The principal industrial countries have not concentrated on the nationality of a company investing in the domestic market or an agency lending money to the domestic companies (Seavoy 255). The process in which a foreign company acquires local businesses or the transfer of profits from the domestic markets takes place has never been the matters of concern for the governments of industrial nations (Seavoy 255). They looked at globalization as a means of providing jobs and social security in respective countries through increasing taxable wealth.

The opinion was that creating stable social conditions would aid in creating political stability and regional harmony.

However, in countries with small industrial sectors, policy makers should take favorable reforms in order to reap the benefits of globalization. As these countries often do not have the financial ability, management efficiency or required technology, they can allow global and multinational companies to invest directly in the domestic markets. This would permit inflow of technology and foreign exchange while helping in raising the standards of domestic organizations either through unavoidable competition or through mutual understanding and cooperation at various levels. Global corporations are excellent sources of wealth to improve domestic industrial sectors (Seavoy 256).

Earlier, the United States was in a dominating position with many of its industries having multinational operations as early as 1900 (seavoy 256). The reindustrialization of Western Europe and Japan after the World War II gave the already well established domestic industries of the United States to explore chances in the global arena on a large scale. With the US producing as much as 36 percent of the total world’s industrial output by 1900s, the reindustrialization of the European nations created new dimensions for its business strategies (Seavoy 256). Obviously, this made the US companies as the first ones to reap the benefits of free trade and other liberal foreign policies.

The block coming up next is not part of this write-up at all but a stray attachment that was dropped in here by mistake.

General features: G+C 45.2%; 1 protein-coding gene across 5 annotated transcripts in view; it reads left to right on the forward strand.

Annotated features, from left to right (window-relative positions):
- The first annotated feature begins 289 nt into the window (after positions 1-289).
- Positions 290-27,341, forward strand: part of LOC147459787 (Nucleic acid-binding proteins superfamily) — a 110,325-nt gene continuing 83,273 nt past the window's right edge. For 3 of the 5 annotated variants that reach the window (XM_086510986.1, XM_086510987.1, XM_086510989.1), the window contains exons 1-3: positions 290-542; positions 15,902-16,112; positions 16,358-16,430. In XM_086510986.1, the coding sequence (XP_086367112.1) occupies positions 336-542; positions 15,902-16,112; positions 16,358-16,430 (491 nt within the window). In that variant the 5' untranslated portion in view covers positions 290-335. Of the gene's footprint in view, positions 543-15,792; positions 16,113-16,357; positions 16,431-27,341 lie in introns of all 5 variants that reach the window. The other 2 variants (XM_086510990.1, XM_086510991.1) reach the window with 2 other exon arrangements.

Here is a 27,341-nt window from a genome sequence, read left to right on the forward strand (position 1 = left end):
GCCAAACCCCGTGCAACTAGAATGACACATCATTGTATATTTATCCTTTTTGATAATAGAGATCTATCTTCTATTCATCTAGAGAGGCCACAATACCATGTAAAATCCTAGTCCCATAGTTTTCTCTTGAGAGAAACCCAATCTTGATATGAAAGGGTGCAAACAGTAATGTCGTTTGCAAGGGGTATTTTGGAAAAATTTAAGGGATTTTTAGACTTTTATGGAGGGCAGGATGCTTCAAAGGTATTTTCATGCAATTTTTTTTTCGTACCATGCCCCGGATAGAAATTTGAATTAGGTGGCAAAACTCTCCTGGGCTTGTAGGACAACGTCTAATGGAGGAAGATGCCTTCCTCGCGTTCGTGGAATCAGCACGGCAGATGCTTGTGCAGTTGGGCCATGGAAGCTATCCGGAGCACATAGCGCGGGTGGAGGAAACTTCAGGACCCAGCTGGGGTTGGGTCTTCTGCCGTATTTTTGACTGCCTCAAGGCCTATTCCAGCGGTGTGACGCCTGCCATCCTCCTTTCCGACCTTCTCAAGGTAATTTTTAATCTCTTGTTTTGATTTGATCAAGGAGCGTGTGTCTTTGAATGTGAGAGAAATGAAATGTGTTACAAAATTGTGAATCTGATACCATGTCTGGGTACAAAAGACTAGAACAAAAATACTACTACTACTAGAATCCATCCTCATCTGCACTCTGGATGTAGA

With the completion of the reindustrialization process by 1960, political and economic conditions have turned favorable for global corporations (seavoy 256). This further gave impetus to the countries of the Common Market and Japan to expand their operations from the national and regional markets. Most of the major companies at that time noticed The US as the favorable business destination, establishing their headquarters in that country and expanding their operations from there to other regions. It had reached peak by 1970s and 1980s with the major industries of the Common Market and Japan turning into global corporations (Seavoy 257). Their operations coupled with the policies of the respective countries to freely permit foreign direct investments made the standards of their global commerce at par with the United States.

As Seavoy puts it, “the key to internationalization of business during the post-World War II period was not the traditional export or import of goods, but foreign direct investment” (257). The scope for these global corporations, and in turn their profits for enormous, as their efficient managers were able to control production, distribution and marketing of goods as per requirements. The manufacture of goods took place in view of the global demands rather than adopting strategies in relation to domestic needs and viabilities. This gave an impetus to the growth of all related sectors even at a faster rate.

The aftermath of the debt crisis after 1982 mandated the affected nations to reconsider the policies of protected business strategies and to let allow foreign direct investments (Seavoy 258). The consequent attempts to deregulate protected national businesses such as telecommunications, banks and electric utilities created a surge in the global commerce (seavoy 258). Countries and industries realized the need to diversify operations and involve in multiple manufacturing and merging processes to escape from the threat of being reduced to smaller market ranges by the highly competitive global corporations. The dramatic growth in global commerce mandated companies to expand their operations to as many countries as possible due to the fact that profit gains were largely dependent on efficient global expansion (Seavoy 258).